WE SIT DOWN for a finance meeting and Carmela crunches the numbers with the swift ease of a kitty who sidelines as a seasonal accountant. She presents the results in tidy printouts. With the school garden program in the shitter the outlook is grim, and Paulie Walnuts operatically declares that the only remaining option is to send one of us out on the stroll. He quotes a recently-rejected Haitian presidential candidate: Closed legs don't get fed/Go out there and make my bread. I know him well enough to read his assumption of the pimp role as a ploy; he secretly hopes to be pressed into ho service.
Meeting adjourned, Carmela sets out searching for ways to economize. Her first stop is the coop for a little chat with Marianne, AKA the laziest layer of all time. Paulie and I set out debating two related questions:
1. Is it trickin if you got it?
2. Can you make a ho a housewife?
On both I find myself at odds with conventional rap wisdom. Paulie insists it ain't trickin if you got it, and swears he's not just saying that because he's got it. I counter that however much of the elusive It one may possess, trickin is trickin.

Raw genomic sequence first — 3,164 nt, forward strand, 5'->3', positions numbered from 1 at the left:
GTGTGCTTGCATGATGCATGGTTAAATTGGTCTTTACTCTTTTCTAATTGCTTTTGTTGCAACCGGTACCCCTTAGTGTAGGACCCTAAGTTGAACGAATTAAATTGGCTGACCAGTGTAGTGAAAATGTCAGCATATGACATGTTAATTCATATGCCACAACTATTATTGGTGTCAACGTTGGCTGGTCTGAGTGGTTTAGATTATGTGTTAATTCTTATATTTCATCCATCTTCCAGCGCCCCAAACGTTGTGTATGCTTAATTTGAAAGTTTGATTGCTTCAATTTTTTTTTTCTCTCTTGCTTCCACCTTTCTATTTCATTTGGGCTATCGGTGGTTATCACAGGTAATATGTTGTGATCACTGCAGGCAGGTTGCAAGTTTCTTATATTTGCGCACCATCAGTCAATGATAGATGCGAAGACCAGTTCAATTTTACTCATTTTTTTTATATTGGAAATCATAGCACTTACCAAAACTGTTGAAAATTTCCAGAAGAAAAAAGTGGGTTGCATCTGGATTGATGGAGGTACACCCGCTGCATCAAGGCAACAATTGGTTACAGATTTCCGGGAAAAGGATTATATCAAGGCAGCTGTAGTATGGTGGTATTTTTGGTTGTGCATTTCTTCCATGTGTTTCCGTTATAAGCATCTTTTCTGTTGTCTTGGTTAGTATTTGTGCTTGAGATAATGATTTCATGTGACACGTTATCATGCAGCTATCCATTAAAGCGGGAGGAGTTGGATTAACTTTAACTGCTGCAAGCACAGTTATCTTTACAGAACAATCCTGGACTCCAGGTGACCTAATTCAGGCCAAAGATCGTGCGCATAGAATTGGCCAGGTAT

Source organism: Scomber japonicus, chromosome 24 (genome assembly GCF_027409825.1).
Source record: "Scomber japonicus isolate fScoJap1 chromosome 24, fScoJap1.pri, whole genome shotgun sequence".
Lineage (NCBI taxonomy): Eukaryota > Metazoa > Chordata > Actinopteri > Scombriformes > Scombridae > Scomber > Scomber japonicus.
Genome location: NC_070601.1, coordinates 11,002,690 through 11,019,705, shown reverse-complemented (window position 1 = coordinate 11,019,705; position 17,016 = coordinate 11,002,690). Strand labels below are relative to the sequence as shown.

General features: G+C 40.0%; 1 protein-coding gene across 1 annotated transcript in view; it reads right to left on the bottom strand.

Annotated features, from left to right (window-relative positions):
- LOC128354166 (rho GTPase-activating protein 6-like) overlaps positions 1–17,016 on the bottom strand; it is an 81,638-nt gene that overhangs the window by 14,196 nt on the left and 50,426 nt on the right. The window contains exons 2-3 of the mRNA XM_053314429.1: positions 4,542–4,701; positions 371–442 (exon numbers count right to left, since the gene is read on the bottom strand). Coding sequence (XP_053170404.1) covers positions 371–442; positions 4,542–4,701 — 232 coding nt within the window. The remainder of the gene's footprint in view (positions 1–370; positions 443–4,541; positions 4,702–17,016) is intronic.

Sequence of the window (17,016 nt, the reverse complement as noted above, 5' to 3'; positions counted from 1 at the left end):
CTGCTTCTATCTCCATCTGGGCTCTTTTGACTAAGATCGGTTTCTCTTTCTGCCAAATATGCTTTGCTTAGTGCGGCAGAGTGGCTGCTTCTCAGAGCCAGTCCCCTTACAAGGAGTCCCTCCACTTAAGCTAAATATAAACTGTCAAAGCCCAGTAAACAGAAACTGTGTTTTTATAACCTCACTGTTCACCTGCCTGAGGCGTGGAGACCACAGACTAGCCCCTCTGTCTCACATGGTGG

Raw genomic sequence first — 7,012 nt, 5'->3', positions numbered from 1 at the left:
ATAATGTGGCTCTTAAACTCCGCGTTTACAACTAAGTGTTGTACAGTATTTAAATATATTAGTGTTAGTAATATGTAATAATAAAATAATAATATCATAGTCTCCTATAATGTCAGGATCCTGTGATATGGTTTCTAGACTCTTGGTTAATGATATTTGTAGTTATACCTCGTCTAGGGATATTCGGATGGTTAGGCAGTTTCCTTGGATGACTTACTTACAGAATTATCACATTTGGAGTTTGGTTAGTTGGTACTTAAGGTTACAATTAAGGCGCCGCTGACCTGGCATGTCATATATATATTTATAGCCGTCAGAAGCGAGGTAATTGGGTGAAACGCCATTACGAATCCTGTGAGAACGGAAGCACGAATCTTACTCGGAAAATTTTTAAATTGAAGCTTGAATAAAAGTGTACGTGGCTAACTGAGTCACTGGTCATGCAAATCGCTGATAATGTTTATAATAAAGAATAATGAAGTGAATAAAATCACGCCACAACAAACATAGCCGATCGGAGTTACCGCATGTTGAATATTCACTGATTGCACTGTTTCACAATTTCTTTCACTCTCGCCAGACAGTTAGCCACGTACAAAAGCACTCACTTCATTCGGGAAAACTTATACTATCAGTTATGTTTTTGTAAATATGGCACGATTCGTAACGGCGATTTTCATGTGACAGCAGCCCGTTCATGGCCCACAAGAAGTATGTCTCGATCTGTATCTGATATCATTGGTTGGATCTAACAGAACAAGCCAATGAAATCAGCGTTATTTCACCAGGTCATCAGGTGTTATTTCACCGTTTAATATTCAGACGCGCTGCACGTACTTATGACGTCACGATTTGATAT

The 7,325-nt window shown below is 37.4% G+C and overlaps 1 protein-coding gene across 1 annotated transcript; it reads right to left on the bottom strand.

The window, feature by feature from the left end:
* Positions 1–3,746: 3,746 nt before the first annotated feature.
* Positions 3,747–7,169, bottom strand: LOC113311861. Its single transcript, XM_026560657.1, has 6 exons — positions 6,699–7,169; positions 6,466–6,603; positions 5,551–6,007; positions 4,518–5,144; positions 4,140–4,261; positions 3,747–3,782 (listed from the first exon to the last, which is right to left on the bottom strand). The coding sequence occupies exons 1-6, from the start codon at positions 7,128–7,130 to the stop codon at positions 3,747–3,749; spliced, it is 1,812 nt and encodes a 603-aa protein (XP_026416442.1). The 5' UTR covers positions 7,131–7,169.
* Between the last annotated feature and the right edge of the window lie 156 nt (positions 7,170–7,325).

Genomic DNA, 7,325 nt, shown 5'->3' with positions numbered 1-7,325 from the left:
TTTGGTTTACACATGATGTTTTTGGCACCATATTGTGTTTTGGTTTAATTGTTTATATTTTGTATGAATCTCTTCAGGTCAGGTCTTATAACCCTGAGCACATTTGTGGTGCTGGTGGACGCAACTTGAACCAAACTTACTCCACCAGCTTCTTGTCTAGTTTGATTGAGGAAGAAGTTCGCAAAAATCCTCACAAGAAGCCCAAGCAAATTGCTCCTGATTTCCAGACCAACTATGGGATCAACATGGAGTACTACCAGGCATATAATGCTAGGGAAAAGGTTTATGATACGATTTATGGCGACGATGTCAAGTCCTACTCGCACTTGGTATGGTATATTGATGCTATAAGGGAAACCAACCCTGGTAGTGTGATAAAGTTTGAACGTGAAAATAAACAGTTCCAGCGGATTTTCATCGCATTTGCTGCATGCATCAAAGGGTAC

On the second question he's the conservative. When the law changes--and I always promise him it will--he does wish to settle down, perhaps adopt a kitten or two from Hopalong. So he worries his reputayshun. I say we should put on our heel boots and have some fun meantime, and promote my viewpoint by taking him out to Easy, where we pay neither cover nor drinks. He says it ain't trickin if you got it and sweats out his "Fancy" dance.
We're half dead the next day so we do lazy gardening and lie in the sun while Carmela calculates the possible salad savings implied by my fall planting. I observe that there are many types of grinding. Fall Writing Program must go on, broke or unbroke. And I could always go back to SAT tutoring. Paulie observes there are many types of whoring.
I managed to befriend a bank security guard, so maybe we'll heist it and flee in the Beemer with "Sweet Escape" playing and abscond to Senegal and raise goats. To which Paulie says stop being dramatic and unreasonable. Holy pots and kettles, right?
And we are practicing our French. I'll find Monsieur le Noix snoozing on the straw pile that bears his imprint, and he'll lift his lids languidly and say, Ne detestez pas le joueur; detestez le jeu. Then he likes me to ask: Soyant souteneur, c'est facile? And he answers, Hell yeah, c'est facile.